Matt Rourke / AP
Pfizer announced on Saturday that adjusting its COVID-19 vaccine to better target the omicron variant is safe and effective – just days before regulators discuss whether to offer Americans updated booster shots this fall.
The vaccines currently used in the United States still offer strong protection against serious COVID-19 disease and death – especially if people have been given a booster dose. However, these vaccines target the original coronavirus strain, and their effectiveness against any infection dropped markedly when the super-infectious omicron mutant emerged.
Now with omicron’s even more contagious relatives spreading, the Food and Drug Administration is considering ordering a prescription change for the vaccines made by both Pfizer and rival Moderna in the hope that modified boosters can better protect against another COVID-19 rise that is expected this autumn and winter.
Pfizer and partner BioNTech studied two different ways to update their images – aimed at omicron only, or a combination amplifier that adds omicron protection to the original vaccine. They also tested whether they should keep the current standard dose – 30 micrograms – or double the firing strength.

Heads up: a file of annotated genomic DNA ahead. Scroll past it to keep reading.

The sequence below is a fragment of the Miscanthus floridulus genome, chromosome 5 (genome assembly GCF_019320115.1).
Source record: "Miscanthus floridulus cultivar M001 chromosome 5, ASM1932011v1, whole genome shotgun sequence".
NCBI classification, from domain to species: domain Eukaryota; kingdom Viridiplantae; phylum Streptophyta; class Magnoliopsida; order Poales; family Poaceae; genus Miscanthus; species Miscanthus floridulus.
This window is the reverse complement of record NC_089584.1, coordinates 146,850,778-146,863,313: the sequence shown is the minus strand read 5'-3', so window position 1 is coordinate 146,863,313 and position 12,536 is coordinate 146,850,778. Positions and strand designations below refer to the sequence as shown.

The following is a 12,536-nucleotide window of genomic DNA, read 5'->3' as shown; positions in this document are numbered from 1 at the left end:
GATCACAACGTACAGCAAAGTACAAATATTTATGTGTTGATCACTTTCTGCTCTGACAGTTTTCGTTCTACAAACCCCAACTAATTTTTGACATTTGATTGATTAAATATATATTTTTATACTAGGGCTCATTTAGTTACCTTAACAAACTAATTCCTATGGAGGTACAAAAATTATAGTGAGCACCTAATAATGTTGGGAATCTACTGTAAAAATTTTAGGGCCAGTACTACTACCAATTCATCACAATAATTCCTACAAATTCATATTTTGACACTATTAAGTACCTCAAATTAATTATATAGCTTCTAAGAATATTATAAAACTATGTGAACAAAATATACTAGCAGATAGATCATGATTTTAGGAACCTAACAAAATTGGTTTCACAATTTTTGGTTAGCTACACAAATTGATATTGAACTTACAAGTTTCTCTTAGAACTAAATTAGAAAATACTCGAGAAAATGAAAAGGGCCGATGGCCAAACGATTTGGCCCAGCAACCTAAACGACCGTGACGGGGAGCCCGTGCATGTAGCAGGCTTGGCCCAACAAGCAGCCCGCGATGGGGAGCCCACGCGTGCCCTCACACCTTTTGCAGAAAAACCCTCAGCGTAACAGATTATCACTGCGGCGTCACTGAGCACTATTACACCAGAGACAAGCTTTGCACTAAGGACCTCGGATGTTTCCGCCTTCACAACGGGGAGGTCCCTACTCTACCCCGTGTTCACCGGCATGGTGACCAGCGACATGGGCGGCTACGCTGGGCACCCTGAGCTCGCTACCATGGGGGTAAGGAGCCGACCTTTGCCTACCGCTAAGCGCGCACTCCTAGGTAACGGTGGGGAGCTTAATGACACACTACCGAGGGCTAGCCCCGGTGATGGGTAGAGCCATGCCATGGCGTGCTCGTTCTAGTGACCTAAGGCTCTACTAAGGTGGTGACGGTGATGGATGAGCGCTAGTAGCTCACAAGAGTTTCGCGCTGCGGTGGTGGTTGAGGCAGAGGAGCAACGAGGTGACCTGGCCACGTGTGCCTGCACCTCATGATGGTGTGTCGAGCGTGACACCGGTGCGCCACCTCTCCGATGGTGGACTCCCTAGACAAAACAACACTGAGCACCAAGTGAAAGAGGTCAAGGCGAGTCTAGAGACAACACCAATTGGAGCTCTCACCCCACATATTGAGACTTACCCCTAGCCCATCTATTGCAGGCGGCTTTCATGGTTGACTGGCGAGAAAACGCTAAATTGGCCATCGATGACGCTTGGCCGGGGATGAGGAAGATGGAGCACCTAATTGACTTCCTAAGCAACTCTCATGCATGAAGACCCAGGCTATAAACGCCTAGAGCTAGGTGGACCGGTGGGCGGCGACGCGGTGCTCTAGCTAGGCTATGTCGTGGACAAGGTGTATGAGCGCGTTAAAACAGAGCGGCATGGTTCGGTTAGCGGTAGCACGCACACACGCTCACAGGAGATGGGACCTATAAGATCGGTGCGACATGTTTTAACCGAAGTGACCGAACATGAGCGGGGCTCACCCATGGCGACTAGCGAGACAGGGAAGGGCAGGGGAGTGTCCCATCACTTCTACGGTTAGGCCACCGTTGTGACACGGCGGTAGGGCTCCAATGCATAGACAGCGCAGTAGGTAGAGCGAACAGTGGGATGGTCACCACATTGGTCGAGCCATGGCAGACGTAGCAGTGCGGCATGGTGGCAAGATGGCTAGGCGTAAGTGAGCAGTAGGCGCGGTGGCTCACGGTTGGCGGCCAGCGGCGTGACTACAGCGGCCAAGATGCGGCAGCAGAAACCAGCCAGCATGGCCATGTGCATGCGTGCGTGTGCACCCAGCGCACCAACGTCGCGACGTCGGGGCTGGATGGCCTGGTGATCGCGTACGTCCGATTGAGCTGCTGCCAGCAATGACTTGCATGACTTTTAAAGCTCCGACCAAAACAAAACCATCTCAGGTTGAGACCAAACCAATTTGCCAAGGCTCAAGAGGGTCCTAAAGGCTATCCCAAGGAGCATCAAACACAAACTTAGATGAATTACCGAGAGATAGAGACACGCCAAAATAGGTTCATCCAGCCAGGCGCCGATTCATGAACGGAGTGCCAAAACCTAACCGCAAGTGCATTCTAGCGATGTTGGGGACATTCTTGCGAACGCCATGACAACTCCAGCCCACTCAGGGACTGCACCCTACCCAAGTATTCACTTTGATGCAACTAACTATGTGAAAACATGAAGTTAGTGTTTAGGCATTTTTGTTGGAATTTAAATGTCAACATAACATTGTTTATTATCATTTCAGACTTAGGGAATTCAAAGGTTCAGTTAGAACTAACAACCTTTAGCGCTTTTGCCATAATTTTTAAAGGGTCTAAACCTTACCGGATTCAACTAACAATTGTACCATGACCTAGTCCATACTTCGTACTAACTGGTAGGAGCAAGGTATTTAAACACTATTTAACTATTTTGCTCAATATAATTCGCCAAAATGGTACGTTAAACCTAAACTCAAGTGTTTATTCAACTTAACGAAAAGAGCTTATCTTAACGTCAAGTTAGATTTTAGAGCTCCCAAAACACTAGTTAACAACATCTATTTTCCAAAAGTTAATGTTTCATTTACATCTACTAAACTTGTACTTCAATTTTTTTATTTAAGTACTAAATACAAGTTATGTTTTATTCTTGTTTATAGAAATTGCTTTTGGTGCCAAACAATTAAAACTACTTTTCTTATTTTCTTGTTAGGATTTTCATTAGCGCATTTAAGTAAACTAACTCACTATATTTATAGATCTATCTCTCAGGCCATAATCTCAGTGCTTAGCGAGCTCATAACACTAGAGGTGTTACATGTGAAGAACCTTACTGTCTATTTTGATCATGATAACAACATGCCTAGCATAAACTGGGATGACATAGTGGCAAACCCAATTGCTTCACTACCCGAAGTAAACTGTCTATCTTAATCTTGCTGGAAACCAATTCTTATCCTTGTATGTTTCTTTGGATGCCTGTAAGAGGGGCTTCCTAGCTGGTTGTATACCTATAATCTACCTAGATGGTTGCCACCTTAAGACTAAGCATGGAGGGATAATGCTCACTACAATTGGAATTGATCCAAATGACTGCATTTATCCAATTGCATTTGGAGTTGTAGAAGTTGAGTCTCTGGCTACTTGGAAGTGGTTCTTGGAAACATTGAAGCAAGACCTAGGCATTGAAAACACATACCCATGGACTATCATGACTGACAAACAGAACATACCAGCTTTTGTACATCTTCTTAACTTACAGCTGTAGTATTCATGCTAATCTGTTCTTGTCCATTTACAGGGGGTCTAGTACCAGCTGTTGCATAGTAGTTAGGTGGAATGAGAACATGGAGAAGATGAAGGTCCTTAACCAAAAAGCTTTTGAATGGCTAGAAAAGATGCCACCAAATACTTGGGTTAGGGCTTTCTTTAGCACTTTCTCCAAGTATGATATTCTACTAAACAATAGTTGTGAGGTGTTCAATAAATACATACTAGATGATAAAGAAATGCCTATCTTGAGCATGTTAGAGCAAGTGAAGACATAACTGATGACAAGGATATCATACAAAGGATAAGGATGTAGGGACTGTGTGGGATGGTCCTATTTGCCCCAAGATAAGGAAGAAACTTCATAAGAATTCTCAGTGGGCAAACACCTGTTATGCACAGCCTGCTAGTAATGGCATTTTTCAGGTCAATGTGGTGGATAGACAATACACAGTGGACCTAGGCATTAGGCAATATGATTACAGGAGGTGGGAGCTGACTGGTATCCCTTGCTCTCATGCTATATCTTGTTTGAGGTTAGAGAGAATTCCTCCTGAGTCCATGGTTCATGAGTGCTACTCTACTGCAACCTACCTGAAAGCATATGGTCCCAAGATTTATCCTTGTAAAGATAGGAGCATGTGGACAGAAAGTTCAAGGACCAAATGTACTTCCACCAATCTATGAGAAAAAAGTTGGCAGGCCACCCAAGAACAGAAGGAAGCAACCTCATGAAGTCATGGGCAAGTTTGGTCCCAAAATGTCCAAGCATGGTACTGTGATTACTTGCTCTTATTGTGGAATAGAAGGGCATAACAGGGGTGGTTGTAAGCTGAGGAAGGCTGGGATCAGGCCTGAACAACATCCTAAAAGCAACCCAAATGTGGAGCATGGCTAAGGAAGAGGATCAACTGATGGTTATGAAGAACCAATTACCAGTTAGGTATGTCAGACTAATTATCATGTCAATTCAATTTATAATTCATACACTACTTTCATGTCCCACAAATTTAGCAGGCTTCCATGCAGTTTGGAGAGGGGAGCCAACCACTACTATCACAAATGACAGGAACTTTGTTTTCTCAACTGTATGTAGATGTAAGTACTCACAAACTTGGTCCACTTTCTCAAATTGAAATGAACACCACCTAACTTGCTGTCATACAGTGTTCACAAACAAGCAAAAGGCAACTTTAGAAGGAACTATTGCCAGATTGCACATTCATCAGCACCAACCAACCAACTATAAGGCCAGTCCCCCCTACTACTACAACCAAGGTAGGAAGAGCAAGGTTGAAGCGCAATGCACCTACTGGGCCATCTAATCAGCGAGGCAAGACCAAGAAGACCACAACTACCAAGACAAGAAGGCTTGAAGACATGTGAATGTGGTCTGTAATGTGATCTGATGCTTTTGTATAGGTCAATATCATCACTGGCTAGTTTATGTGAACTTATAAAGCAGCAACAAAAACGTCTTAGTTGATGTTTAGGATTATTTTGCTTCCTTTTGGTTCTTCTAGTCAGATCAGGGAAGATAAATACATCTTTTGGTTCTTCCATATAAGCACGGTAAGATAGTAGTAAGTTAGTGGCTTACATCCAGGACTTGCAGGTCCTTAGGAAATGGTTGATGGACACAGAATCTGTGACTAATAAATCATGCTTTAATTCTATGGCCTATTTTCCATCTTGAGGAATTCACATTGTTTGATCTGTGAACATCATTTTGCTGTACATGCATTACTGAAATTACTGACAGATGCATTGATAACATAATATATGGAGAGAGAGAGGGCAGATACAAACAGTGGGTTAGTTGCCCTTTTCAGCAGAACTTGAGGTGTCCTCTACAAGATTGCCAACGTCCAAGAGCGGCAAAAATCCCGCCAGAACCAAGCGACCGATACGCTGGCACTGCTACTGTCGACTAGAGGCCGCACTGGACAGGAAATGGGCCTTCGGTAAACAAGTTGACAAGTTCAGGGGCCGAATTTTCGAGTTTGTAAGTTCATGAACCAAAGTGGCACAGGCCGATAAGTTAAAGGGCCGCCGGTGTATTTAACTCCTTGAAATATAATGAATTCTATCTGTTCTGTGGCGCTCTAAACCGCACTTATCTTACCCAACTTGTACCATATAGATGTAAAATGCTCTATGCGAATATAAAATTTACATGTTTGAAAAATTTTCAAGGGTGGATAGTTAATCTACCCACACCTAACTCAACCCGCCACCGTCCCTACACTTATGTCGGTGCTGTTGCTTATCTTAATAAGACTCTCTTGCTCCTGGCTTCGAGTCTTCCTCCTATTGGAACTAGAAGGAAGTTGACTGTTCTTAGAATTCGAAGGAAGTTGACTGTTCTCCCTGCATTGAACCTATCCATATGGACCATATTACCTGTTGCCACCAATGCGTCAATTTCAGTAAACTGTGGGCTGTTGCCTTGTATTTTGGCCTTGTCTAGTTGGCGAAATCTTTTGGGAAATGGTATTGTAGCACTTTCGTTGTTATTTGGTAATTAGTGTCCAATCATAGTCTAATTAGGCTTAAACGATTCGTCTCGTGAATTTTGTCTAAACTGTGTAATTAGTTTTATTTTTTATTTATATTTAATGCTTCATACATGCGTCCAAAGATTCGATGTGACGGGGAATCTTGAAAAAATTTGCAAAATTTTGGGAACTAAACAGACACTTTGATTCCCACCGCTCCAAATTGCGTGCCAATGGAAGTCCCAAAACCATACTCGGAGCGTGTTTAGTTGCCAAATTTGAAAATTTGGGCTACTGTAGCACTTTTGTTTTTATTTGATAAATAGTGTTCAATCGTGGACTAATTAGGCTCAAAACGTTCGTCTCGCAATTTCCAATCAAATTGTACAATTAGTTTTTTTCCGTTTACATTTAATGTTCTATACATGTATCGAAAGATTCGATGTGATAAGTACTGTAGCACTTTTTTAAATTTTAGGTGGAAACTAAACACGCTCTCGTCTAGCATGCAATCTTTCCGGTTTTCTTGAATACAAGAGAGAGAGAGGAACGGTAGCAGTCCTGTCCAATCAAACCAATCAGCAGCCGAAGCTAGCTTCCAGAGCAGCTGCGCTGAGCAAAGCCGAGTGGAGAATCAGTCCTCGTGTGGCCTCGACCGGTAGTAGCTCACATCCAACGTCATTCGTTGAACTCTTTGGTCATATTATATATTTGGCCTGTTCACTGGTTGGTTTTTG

In a study of more than 1,200 middle-aged and older adults who had already had three vaccine doses, Pfizer said both booster approaches spurred a significant jump in omicron-fighting antibodies.
“Based on this data, we believe we have two very strong omicron-matched candidates,” Pfizer CEO Albert Bourla said in a statement.
Pfizer’s omicron-only booster triggered the strongest immune response to that variant.
However, many experts say that combination shots may be the best approach because they will retain the proven benefits of the original COVID-19 vaccine while providing new protection against omicron. And Pfizer said a month after people received the combination shot, they had a 9 to 11-fold increase in omicron-fighting antibodies. It is more than 1.5 times better than another dose of the original vaccine.
And more importantly, preliminary laboratory studies show that the adjusted shoots also produce antibodies that are able to fight omicron’s genetically distinct relatives called BA.4 and BA.5, although these levels were not nearly as high.
Moderna recently announced similar results from tests of the combination syringe, what researchers call a “bivalent” vaccine.
The studies were not designed to track how well-updated boosters prevented COVID-19 cases. It is also not clear how long an extra protection will last.
But the FDA’s scientific advisers will publicly debate the data on Tuesday, as they fight over whether to recommend a change in vaccine prescriptions – ahead of similar decisions from other countries.